In part one of this series, I described Mental Load and supplied a checklist to determine if you are likely burdened by a Mental Load. I have heard from plenty of working moms who wrote me “confessions,” surprised by how many boxes they had checked on the mental load checklist. I got sheepish emails, texts and comments, “yep, that’s me…” If you are one of them, here is what you were waiting for: Parts two (and three) of this series supply some strategies to lessen Mental Load. Which ones will you try in the New Year?
How can I unload my mental load?
Let’s start with what doesn’t work. It doesn’t work to keep hoping someone will magically notice that you are killing yourself trying to keep everything from falling apart. It also doesn’t work to just quit and let them see how much they needed you all along. Let’s face it, your family will probably not even associate the demolition of consistency and reliability and the rubble of their routine with your having abandoned your mental load. Besides, you would probably suffer more than anyone else! When you come right down to it, piles of dirty clothes in the utility room do not seem to bother anyone other than working moms.
Let’s go for more practical strategies that you can implement to reduce your Mental Load (without creating total chaos that will just further increase your Mental Load). These are things that you might even be able to slip in un-noticed, a stealth attack. The first five strategies are presented here and the second five will come in Part three of this series. See what you can implement to reduce your mental load and even enhance your sanity and routine.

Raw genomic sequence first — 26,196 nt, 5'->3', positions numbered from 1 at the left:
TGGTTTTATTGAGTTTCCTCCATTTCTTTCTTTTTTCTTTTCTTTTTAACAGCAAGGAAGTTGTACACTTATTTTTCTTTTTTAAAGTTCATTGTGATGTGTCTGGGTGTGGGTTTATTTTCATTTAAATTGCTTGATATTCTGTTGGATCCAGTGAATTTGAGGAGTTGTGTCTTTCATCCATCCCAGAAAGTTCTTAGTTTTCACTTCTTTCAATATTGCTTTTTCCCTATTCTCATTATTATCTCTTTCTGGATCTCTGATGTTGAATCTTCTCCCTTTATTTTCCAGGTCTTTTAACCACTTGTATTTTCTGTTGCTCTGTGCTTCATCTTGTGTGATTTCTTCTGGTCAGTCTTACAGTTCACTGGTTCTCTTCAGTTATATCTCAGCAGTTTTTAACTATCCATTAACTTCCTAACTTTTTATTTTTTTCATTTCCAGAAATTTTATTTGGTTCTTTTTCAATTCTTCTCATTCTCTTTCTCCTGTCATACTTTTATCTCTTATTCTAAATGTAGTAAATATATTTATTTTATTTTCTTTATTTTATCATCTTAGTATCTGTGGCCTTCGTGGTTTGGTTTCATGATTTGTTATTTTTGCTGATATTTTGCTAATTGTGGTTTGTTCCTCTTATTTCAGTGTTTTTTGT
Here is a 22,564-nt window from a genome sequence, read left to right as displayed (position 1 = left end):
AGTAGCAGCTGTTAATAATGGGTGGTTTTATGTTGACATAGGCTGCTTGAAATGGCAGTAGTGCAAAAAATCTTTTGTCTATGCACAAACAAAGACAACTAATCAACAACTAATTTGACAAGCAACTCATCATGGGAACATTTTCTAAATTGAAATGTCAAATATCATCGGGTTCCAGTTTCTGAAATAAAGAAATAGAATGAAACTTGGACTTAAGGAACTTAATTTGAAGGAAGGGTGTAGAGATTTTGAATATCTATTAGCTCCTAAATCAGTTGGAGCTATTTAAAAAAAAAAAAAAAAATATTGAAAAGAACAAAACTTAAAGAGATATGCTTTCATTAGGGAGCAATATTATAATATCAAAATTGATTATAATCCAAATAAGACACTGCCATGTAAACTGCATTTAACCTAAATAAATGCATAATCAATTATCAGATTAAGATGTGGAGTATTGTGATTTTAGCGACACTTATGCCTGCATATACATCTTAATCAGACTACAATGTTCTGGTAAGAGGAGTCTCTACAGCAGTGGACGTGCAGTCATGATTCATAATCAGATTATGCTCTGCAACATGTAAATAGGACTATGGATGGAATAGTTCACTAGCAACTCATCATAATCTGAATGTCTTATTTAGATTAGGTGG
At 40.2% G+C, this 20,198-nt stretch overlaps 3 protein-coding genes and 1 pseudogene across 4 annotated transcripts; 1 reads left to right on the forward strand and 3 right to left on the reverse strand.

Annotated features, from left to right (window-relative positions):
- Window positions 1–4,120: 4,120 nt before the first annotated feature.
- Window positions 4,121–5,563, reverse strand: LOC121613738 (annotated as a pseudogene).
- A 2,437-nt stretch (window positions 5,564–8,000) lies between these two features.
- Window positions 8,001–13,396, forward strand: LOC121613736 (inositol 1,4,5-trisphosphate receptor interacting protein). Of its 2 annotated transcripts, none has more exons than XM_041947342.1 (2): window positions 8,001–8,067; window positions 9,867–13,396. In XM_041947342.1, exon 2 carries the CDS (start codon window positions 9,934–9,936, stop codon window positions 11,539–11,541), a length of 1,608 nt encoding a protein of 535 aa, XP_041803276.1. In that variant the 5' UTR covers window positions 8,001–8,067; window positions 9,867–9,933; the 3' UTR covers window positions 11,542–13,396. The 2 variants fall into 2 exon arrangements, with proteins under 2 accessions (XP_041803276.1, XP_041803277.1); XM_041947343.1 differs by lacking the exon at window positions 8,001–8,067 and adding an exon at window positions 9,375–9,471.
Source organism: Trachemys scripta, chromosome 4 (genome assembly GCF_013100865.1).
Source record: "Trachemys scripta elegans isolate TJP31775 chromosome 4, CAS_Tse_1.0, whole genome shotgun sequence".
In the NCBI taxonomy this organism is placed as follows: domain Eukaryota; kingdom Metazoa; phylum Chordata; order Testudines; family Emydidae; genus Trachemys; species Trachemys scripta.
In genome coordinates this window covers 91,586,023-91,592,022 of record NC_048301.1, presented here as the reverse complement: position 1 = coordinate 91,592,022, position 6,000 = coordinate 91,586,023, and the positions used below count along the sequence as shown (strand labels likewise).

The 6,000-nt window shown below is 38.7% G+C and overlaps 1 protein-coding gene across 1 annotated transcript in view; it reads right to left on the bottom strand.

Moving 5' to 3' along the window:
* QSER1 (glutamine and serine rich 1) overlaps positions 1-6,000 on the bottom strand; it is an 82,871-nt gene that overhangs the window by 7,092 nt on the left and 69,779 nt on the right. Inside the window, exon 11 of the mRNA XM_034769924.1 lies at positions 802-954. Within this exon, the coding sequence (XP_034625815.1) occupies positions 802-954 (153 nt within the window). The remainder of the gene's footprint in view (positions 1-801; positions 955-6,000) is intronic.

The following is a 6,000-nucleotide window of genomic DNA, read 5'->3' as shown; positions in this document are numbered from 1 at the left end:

1. Chunk up your delegation strategy
This is an important lesson about delegation and it actually applies outside of the home too. Don’t just think about delegating more, think about delegating smarter. By this, I mean, stop delegating tasks and start delegating domains. Delegating tasks only frees up the time that you were going to spend doing the task. It doesn’t do a thing for the time that you need to spend managing the domain. When you chunk up your delegation, you hand off the management as well as the task.
Let me give you an example. This year, I decided I was not owning the domain of decorating for Christmas. I was tired of producing instructions, begging for and then waiting for help, and the mental load of owning the domain. The kids started to complain around December 15. I told them I was no longer in charge of Christmas decorations. They finally figured it out and did it themselves on December 22.
What domain do you want to delegate? To whom are you going to delegate it? Now, imagine this: you don’t want to own any of it…not the thinking, not the planning, not the deadlines, not the tasks, not the oversight, not the follow-up. It should sound something like this: “Honey, I need for you to take over the dentist-domain. You’ll need to manage all of it, because I don’t do “dentist” any more. Please and thank you, peace out.”
2. Get good at empowering others
You can’t just simply delegate domains and be successful. You also need to empower the other person. The literal meaning of empowerment is to give your power over to another person. You’ll need to get comfortable, and even good at letting someone else own and create, free from your rules and with absolutely no oversight from you.
My mom is so good at this. Growing up, if we had guests over for dinner, someone would invariably ask, “What can I do to help?” She would quickly and efficiently pass out domains (chunking up the delegation), like “why don’t you make the salad?” She didn’t mean “assemble” my carefully laid out, prepped and prepared ingredients into the exact salad I have in mind. She meant, create your own salad. She would not have been fazed by a request for a can of anchovies for salade nicoise, or for goat cheese and beets, or for vinaigrette over lettuce.